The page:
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Thank God My Husband Is a Former Presbyterian/Quaker Agnostic

October 2004

Thank God my husband is a former Presbyterian/Quaker agnostic who loves me just the way I am. It allows me to practice my Judaism as I see fit, which, for the most part, means just being myself.

Like my immediate and extended family, which came from the Old Country to New York, I talk big, I eat big and I laugh big. I am not a religious person, so it is not religion that seeps out of me. It is not my fulfillment of the rituals or the traditions that is spotty. As a Reform Jew who did not attend religious school and did not get bat mitzvahed, for me Judaism is not as much a religion as a cultural, historical and familial identity.

Bagel and LoxHowever, Judaism is in my salivary glands. For New York Jewish families like ours, food is the medium by which we socialize and share our lives. A weekend visit with my family consists of lunch with my grandmother, dinner with my dad and stepmother and brunch with my mother the next day. "And here, take a little something for dinner on the ride home." Food is love.

With this philosophy, my husband and I have made a habit of eating dinner together every night. If we don't connect in the morning or even in the evening, at least we talk to each other about our day, our thoughts, our needs, over dinner.

For holidays and celebrations, not only do we eat together, we eat a lot. From my childhood, I must have learned subconsciously that there's not enough food unless there's twice or three times as much as we need. When we make Thanksgiving dinner or host a dinner party in our home, we make enough for an army. I am compelled to.

This, my husband can live with. Though it's a great change from his family where the kids never got enough to eat--not because they couldn't afford it, but because his mother didn't like to cook, or to eat. Meshuggener (nutty)!

Judaism is also in my genes. I learned from my parents and grandparents that nothing is more important than family. We Jews overflow with love for our family and cherish them above all else. My father talked with his father on the phone every day of their lives, 365 days a year, until my grandfather passed away, and then every day to his mother, until she, too, passed on.

At my grandmother's funeral, while we grieved for the loss of her life, my husband was overcome with emotion for his own loss. Observing all of us at the gravesite reading words of love, reciting poems and relating memories, he realized he had never seen such an outpouring of love, such a connection to past generations and all they have blessed us with, such devotion to the family. I like to think that the love my family showers on me and my husband can make up for what my husband never got in his own home.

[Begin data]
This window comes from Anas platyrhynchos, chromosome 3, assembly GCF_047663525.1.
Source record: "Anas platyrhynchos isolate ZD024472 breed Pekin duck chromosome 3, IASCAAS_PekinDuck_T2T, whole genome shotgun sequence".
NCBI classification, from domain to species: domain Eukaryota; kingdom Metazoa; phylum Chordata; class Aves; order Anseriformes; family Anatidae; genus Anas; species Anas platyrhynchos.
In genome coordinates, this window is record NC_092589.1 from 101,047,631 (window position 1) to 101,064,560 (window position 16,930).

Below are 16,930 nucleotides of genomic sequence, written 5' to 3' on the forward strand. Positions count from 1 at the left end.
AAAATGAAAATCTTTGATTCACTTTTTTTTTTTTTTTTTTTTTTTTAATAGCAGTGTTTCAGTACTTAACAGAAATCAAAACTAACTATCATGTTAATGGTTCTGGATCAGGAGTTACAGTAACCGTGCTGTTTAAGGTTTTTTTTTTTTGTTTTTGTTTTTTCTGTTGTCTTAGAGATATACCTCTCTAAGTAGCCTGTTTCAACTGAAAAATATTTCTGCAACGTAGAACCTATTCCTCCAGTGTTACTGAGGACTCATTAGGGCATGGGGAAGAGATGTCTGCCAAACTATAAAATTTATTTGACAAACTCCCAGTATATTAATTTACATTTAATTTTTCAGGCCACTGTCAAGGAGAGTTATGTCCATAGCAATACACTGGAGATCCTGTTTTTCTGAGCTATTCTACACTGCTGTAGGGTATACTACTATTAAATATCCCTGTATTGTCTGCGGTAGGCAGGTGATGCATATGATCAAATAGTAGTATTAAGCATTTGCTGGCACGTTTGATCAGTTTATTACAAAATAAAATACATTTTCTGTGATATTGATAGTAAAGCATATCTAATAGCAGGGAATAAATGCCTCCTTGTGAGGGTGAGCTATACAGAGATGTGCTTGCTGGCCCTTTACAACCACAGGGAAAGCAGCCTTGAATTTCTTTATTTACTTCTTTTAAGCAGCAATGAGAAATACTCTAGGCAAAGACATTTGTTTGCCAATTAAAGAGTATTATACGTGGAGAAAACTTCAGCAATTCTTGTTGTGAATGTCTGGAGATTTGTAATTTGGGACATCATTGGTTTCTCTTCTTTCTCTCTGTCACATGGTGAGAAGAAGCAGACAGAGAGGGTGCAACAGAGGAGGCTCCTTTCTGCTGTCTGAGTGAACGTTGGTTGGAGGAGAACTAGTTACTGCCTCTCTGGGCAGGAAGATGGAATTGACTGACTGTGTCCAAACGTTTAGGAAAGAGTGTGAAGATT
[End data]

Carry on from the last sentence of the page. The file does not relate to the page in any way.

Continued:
Judaism is also in my blood, my temperament. I talk with my hands, I raise my voice, I am animated, I speak colorfully and I say what I think. These traits are carried in the blood of my relatives--and oy, what laughter and commotion when we're all together at a family gathering! Life's too short not to cherish living; we embrace it. (And that doesn't exclude a good amount of kvetching--complaining).

My husband grew up in a family that didn't show their emotions, didn't yell and were not supposed to cry or make noise. In addition to the saying that opposites attract, I think my zest for life, for both good things and bad, along with my fiery personality, spices up his life, too.

And finally, my Judaism is in my brain. It is rooted in my personal, cultural and linguistic history, which I appreciate and embrace. It is in the way I begged my grandmother to teach me some of her colorful Yiddish expressions--Gazagen zuch (Go saw yourself in half), Folg mich a gang un gai in drerd (Do me a favor and drop dead), Zol dir vaksen tzibbeles fun pupik (Onions should grow from your navel)--which my husband can be heard repeating at card games and parties. It is in the way I beg my great aunts and cousins to tell me stories about the old days: How it was for their parents to come over to America and start a new life; to live in Coney Island during the Depression; to get together at big family seders; to find their husbands and wives. My husband--someone who never met a Jewish person or ate a bagel until his adult life--is just as interested as I am in these stories--and the lessons.

When my husband married me, under a†huppah that he made by hand out of young trees and branches, he married my laughter, my happiness for life, my temperament, my interests, my culinary habits, my family, my history and my Judaism, which is one of the many threads woven into my life. When he said, "I do," he embraced all of it.

A language, literally meaning "Jewish," once widely used by Ashkenazi communities. It is influenced by German, Hebrew and Slavic languages, and is written with the Hebrew alphabet. It is comparable to the language of many Sephardi communities, Ladino. Hebrew for "canopy" or "covering," the structure (open on all four sides) under which a Jewish wedding ceremony takes place. In its simplest for, it consists of a cloth, sheet, or tallit stretched or supported over four poles.
Sue Eisenfeld

Sue Eisenfeld's essays and articles have appeared in The New York Times, The Gettysburg Review, Potomac Review, The Washington Post, Washingtonian, Virginia Living, Blue Ridge Country, and other publications. Her essays have been listed among the notable essays of the year in The Best American Essays in 2009, 2010, 2013. She is a two-time Fellow at the Virginia Center for the Creative Arts and the recipient of the 2010 Goldfarb Family Fellowship. She holds an M.A. in Writing from Johns Hopkins University, where she currently is on the teaching faculty. Her first book will be published by University of Nebraska Press in 2014. www.sueeisenfeld.com.

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